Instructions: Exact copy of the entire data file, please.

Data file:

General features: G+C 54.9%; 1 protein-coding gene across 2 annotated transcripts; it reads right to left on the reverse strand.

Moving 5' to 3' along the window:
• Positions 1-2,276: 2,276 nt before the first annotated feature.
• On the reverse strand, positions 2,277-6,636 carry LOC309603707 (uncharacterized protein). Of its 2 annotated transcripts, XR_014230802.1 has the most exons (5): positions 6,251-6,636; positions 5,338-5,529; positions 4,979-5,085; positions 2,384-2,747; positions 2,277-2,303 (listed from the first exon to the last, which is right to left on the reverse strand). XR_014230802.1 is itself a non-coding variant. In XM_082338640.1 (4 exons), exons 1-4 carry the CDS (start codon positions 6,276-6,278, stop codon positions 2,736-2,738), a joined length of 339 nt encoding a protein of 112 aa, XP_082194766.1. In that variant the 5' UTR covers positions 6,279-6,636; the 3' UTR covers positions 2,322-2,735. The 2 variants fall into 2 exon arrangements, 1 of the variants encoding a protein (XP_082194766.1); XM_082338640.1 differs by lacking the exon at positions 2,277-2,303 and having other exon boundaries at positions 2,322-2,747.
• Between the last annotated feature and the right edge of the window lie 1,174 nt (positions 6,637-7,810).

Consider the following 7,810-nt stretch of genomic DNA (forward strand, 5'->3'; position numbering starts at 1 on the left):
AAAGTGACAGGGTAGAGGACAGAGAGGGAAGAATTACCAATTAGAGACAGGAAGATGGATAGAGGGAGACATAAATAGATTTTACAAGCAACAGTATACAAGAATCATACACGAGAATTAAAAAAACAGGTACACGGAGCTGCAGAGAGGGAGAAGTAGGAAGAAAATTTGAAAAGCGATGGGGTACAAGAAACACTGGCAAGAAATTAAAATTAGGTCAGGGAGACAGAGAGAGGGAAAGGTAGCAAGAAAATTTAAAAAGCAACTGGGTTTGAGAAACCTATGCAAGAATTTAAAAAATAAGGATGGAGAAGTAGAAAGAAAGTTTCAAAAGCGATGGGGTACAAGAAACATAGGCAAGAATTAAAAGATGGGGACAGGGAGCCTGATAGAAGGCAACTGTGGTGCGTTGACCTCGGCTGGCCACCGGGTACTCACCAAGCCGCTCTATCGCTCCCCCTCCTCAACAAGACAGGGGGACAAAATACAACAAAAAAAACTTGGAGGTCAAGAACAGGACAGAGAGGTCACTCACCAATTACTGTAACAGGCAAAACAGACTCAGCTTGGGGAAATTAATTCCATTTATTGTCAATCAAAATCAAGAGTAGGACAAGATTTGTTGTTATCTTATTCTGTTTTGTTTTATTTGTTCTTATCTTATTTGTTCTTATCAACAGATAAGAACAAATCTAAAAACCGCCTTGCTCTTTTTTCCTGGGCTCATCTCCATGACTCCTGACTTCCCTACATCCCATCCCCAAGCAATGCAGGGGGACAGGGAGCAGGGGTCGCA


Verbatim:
General features: G+C 54.9%; 1 protein-coding gene across 2 annotated transcripts; it reads right to left on the reverse strand.

Moving 5' to 3' along the window:
• Positions 1-2,276: 2,276 nt before the first annotated feature.
• On the reverse strand, positions 2,277-6,636 carry LOC309603707 (uncharacterized protein). Of its 2 annotated transcripts, XR_014230802.1 has the most exons (5): positions 6,251-6,636; positions 5,338-5,529; positions 4,979-5,085; positions 2,384-2,747; positions 2,277-2,303 (listed from the first exon to the last, which is right to left on the reverse strand). XR_014230802.1 is itself a non-coding variant. In XM_082338640.1 (4 exons), exons 1-4 carry the CDS (start codon positions 6,276-6,278, stop codon positions 2,736-2,738), a joined length of 339 nt encoding a protein of 112 aa, XP_082194766.1. In that variant the 5' UTR covers positions 6,279-6,636; the 3' UTR covers positions 2,322-2,735. The 2 variants fall into 2 exon arrangements, 1 of the variants encoding a protein (XP_082194766.1); XM_082338640.1 differs by lacking the exon at positions 2,277-2,303 and having other exon boundaries at positions 2,322-2,747.
• Between the last annotated feature and the right edge of the window lie 1,174 nt (positions 6,637-7,810).

Consider the following 7,810-nt stretch of genomic DNA (forward strand, 5'->3'; position numbering starts at 1 on the left):
AAAGTGACAGGGTAGAGGACAGAGAGGGAAGAATTACCAATTAGAGACAGGAAGATGGATAGAGGGAGACATAAATAGATTTTACAAGCAACAGTATACAAGAATCATACACGAGAATTAAAAAAACAGGTACACGGAGCTGCAGAGAGGGAGAAGTAGGAAGAAAATTTGAAAAGCGATGGGGTACAAGAAACACTGGCAAGAAATTAAAATTAGGTCAGGGAGACAGAGAGAGGGAAAGGTAGCAAGAAAATTTAAAAAGCAACTGGGTTTGAGAAACCTATGCAAGAATTTAAAAAATAAGGATGGAGAAGTAGAAAGAAAGTTTCAAAAGCGATGGGGTACAAGAAACATAGGCAAGAATTAAAAGATGGGGACAGGGAGCCTGATAGAAGGCAACTGTGGTGCGTTGACCTCGGCTGGCCACCGGGTACTCACCAAGCCGCTCTATCGCTCCCCCTCCTCAACAAGACAGGGGGACAAAATACAACAAAAAAAACTTGGAGGTCAAGAACAGGACAGAGAGGTCACTCACCAATTACTGTAACAGGCAAAACAGACTCAGCTTGGGGAAATTAATTCCATTTATTGTCAATCAAAATCAAGAGTAGGACAAGATTTGTTGTTATCTTATTCTGTTTTGTTTTATTTGTTCTTATCTTATTTGTTCTTATCAACAGATAAGAACAAATCTAAAAACCGCCTTGCTCTTTTTTCCTGGGCTCATCTCCATGACTCCTGACTTCCCTACATCCCATCCCCAAGCAATGCAGGGGGACAGGGAGCAGGGGTCGCA